The Enron bankruptcy scandal is a great example of the Mishkin’s concerns about asymmetric information problems. The key reason of the Enron scandal was that the management knew about huge financial losses of the company, but with help of various loopholes in accounting and poor financial reporting, top managers succeeded in hiding billions of dollars of financial losses and failed projects. This has created a situation characterized by the availability of asymmetric information, described by Frederic S. Mishkin in all the details. Enron was one of the largest and known audit companies in the world, and other top companies used their services on a regular basis, as they did not know about significant financial losses of Enron Company (“The Real Scandal”).
Selecting a company without knowing all the facts about its financial state is the problem known as adverse selection. Adverse selection is a result of asymmetric information, and they both lead to the good credit rationing of these companies, as the banks do not know about the financial issues (“Adverse Selection”).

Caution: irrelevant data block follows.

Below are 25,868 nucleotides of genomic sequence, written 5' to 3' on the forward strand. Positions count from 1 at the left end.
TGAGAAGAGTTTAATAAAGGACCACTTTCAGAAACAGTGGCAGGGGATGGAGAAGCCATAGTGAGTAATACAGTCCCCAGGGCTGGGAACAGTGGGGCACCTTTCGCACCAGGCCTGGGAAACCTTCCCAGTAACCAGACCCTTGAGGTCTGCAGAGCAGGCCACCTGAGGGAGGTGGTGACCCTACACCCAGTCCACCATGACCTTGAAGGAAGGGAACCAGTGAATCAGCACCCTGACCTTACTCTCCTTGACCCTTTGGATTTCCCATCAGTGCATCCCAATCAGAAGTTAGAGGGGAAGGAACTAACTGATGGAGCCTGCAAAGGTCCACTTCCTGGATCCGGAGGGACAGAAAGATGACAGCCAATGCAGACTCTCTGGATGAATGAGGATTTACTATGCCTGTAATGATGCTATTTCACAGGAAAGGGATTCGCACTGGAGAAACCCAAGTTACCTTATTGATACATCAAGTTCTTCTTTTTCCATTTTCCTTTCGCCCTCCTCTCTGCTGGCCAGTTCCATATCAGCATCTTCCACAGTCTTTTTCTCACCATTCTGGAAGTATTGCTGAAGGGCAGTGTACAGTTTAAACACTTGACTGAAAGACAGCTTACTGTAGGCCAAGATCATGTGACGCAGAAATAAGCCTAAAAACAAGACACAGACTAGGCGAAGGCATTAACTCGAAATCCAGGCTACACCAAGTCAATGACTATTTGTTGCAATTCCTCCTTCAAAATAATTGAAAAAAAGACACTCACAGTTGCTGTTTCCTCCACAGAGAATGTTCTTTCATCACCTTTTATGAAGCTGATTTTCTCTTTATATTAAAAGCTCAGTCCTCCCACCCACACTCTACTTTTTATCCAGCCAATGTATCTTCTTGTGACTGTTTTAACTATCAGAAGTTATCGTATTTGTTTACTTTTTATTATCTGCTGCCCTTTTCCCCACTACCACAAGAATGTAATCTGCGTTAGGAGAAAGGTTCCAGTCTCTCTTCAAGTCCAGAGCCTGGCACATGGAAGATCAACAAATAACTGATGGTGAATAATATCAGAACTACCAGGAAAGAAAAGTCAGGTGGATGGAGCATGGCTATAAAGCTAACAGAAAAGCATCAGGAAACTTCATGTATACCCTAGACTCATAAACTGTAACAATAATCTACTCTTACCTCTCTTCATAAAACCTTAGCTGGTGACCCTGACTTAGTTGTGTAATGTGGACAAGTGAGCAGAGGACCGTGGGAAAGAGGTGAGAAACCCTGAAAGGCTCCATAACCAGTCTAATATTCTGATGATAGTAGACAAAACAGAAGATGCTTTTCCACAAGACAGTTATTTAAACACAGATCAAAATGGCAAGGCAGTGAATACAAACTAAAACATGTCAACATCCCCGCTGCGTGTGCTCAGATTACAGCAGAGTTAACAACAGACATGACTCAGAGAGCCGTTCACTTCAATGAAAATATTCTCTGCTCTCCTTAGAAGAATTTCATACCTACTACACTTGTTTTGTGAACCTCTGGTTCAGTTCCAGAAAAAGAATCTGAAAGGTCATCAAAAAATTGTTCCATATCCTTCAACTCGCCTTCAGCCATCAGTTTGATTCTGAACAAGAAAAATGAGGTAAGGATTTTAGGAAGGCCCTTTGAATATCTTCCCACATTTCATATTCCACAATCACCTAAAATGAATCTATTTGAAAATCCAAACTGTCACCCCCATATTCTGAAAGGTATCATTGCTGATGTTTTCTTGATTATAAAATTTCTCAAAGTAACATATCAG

Some Enron managers had a superior information compared to the information that was shared with banks and shareholders of the company. This is why the situation when top managers were hiding some facts and destroying documents that could prove the poor financial state of the company is called an asymmetric information problem. Such situations often happen in the securities market, as companies know more about some details of their performance, and when this news is shared with some people and other people do not have an access to this information, it leads to the adverse selection of securities.
Thus, the Enron scandal is a great example of the Mishkin’s concerns about asymmetric information, and an example of what can happen when certain facts are hidden from the shareholders and partners of big companies.
“Adverse Selection”. (n.d.). Investopedia.com. Web. 1 May 2016. <http://www.investopedia.com/terms/a/adverseselection.asp>
“The Real Scandal”. (2002). Economist. Web. 1 May 2016. <http://www.economist.com/node/940091>